With their last hope to retain the crop failing them, Bhats slowly made up their mind to sell the property. Three summers had driven them against the wall.

In the meantime, they were reading a series of success stories of rain harvesting in the Kannada farm journal Adike Patrike. They had their own reservations about the technique. But, as a last bid to retain their ancestral property, they decided to try this.

The vast forest area around was not worth the name. With only hand-counts of trees in the denuded forest, rain water used to run-off in a big way. During monsoon, it created a small stream in front of their house.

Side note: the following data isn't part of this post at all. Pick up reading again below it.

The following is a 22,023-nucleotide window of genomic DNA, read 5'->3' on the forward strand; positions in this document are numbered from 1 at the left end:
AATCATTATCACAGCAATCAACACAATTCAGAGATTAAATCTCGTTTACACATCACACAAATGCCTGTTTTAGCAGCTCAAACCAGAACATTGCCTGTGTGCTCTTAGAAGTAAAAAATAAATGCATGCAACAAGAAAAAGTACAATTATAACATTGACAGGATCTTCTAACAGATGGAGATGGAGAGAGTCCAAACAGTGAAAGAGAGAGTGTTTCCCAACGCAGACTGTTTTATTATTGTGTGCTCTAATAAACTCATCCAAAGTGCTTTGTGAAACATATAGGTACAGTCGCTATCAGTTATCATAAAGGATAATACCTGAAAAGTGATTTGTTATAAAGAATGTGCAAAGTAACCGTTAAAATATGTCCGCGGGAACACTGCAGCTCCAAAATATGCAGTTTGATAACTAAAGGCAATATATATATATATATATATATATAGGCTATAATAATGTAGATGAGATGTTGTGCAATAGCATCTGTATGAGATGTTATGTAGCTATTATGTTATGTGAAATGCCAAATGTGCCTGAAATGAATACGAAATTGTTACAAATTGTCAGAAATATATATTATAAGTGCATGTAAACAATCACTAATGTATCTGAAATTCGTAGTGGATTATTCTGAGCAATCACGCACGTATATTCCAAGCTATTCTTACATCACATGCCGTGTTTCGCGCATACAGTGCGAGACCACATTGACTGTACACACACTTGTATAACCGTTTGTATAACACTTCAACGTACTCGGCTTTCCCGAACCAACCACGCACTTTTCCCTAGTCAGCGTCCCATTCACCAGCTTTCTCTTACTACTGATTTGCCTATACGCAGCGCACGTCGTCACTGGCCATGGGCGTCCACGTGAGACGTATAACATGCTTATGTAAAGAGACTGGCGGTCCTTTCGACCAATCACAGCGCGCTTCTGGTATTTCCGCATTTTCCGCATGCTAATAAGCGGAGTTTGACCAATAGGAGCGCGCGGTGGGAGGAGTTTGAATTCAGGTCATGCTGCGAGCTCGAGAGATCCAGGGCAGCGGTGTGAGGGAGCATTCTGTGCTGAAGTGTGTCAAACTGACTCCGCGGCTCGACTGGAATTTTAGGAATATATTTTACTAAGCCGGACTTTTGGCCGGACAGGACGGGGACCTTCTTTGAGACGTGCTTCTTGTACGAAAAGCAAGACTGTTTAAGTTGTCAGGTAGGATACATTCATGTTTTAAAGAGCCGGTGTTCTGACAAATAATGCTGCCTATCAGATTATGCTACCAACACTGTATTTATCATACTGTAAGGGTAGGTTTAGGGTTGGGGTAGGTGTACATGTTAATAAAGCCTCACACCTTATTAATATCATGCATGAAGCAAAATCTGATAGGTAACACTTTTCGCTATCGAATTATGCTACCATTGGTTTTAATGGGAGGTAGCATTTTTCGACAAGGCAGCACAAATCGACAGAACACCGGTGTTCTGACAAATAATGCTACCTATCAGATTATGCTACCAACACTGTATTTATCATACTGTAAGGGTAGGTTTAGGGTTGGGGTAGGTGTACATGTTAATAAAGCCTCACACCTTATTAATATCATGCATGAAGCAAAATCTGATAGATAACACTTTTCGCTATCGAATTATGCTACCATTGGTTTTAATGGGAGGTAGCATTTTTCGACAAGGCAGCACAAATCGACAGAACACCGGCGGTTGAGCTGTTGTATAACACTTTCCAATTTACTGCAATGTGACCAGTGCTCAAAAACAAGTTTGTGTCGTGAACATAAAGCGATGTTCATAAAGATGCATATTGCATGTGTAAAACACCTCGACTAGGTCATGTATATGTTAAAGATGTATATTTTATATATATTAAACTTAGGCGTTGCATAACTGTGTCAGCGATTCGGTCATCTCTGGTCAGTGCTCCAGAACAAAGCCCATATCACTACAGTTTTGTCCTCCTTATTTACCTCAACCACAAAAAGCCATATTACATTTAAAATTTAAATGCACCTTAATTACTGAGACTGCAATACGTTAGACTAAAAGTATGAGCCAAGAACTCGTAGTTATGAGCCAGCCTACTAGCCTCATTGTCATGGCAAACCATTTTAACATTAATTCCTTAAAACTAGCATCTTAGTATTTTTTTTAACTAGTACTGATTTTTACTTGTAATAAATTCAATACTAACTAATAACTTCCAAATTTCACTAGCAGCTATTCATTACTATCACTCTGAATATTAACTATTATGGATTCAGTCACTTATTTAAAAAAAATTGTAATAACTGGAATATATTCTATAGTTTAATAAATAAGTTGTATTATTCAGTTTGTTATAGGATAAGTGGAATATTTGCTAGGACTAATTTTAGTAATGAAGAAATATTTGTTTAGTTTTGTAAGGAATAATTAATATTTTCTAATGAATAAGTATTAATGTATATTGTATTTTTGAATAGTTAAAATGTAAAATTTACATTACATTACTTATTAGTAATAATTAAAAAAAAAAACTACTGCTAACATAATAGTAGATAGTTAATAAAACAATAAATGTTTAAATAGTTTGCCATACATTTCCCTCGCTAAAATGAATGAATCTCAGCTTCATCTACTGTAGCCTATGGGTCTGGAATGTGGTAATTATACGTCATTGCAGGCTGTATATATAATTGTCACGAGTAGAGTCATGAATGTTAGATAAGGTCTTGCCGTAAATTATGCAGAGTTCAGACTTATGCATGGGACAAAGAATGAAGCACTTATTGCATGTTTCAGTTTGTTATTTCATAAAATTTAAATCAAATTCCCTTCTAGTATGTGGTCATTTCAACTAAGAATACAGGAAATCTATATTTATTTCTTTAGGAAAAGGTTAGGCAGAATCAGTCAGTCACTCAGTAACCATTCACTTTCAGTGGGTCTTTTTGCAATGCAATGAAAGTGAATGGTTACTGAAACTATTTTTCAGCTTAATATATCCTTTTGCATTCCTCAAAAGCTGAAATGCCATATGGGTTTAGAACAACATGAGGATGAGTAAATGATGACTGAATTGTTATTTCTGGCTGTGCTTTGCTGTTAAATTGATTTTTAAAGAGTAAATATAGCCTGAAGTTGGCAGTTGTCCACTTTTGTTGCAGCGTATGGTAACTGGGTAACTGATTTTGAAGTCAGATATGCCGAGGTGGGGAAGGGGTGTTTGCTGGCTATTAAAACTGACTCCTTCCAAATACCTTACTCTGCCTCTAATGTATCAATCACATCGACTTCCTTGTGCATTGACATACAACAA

‘U’ turn by the forest department

The brothers got contour trenches dug at selected areas to check the run off. The trenches, one metre in breadth and 4-5 metre long had the capacity to stop and infiltrate 5,000 litres at a time.

Lower staff from the forest department (forest guards) objected to this. They wanted these farmers to refill all pits. Bhats argued that these are beneficial for both the forest and themselves. They challenged that they are ready to discuss this with their higher officials.

It so happened that in a couple of years the same department changed its attitude, say the Bhats. “Take any number of pits. It is good for the forest. Now we have instructions to dig such trenches”, they started saying.